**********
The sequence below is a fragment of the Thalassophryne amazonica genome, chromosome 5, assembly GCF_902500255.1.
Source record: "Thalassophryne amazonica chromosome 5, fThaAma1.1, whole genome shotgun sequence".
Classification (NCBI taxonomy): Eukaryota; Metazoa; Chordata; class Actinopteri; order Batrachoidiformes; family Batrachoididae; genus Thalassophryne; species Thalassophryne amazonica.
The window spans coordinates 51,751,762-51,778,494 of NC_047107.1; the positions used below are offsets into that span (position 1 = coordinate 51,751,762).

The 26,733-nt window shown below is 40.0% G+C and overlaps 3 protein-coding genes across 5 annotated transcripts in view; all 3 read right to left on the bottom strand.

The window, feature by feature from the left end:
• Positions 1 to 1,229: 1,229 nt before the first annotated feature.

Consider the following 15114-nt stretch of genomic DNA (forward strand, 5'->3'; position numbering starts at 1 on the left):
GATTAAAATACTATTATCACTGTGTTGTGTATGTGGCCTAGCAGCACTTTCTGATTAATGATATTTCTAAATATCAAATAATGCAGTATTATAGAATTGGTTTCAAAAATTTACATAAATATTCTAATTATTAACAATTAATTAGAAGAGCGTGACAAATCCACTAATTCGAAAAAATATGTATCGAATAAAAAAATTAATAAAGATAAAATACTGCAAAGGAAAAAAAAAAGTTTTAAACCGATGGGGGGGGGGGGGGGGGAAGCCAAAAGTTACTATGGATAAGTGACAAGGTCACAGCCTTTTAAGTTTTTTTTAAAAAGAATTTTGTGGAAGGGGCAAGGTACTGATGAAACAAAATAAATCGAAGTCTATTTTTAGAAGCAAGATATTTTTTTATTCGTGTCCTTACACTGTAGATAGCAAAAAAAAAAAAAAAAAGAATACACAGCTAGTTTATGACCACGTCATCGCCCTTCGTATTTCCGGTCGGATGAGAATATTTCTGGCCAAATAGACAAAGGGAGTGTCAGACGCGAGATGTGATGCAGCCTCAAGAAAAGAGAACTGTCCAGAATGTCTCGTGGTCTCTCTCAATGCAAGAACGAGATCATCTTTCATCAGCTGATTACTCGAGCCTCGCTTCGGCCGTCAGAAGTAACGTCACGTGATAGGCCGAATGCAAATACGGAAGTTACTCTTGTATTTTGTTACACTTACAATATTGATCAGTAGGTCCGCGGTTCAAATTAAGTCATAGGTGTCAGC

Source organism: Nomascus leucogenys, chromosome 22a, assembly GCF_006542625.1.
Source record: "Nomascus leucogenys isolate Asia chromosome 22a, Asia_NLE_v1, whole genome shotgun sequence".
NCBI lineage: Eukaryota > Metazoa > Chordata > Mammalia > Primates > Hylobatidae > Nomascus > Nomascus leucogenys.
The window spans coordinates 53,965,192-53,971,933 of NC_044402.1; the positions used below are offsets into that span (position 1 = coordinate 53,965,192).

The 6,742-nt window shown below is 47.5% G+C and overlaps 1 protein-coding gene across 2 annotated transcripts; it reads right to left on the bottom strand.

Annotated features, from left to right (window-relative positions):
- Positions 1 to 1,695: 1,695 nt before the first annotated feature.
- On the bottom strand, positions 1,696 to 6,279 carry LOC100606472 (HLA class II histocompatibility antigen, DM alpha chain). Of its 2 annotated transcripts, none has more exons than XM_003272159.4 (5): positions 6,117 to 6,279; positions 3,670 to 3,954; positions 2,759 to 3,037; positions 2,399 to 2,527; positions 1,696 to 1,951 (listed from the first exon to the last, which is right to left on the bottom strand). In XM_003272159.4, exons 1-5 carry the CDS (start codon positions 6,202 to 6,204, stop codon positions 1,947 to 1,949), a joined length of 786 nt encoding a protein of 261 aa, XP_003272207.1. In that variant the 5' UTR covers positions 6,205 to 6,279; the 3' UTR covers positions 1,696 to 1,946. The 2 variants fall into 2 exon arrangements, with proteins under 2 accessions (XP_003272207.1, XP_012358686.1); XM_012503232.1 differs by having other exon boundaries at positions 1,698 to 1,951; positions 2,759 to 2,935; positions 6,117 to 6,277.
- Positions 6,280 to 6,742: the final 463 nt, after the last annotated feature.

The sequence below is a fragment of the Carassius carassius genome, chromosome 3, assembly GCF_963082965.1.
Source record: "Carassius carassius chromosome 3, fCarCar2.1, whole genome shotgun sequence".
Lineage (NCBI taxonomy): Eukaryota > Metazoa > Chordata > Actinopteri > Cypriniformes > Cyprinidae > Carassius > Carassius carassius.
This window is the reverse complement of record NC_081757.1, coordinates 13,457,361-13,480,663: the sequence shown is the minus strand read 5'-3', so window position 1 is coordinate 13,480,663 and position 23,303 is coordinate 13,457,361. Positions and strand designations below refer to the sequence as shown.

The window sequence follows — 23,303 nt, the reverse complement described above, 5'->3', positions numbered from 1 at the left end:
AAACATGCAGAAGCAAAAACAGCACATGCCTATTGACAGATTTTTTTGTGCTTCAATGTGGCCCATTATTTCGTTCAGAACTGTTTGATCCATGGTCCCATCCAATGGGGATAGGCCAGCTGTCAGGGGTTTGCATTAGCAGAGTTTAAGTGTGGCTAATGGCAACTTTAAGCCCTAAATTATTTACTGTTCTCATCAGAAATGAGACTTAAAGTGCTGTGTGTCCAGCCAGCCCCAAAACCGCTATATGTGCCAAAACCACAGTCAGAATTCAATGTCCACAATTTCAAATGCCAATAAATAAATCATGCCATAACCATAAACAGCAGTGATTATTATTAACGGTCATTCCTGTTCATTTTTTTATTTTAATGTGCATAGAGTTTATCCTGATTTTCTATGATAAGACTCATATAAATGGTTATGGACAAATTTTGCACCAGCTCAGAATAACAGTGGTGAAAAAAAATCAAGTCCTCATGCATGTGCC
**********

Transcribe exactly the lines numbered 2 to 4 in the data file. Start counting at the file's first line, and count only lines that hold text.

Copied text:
Source record: "Thalassophryne amazonica chromosome 5, fThaAma1.1, whole genome shotgun sequence".
Classification (NCBI taxonomy): Eukaryota; Metazoa; Chordata; class Actinopteri; order Batrachoidiformes; family Batrachoididae; genus Thalassophryne; species Thalassophryne amazonica.
The window spans coordinates 51,751,762-51,778,494 of NC_047107.1; the positions used below are offsets into that span (position 1 = coordinate 51,751,762).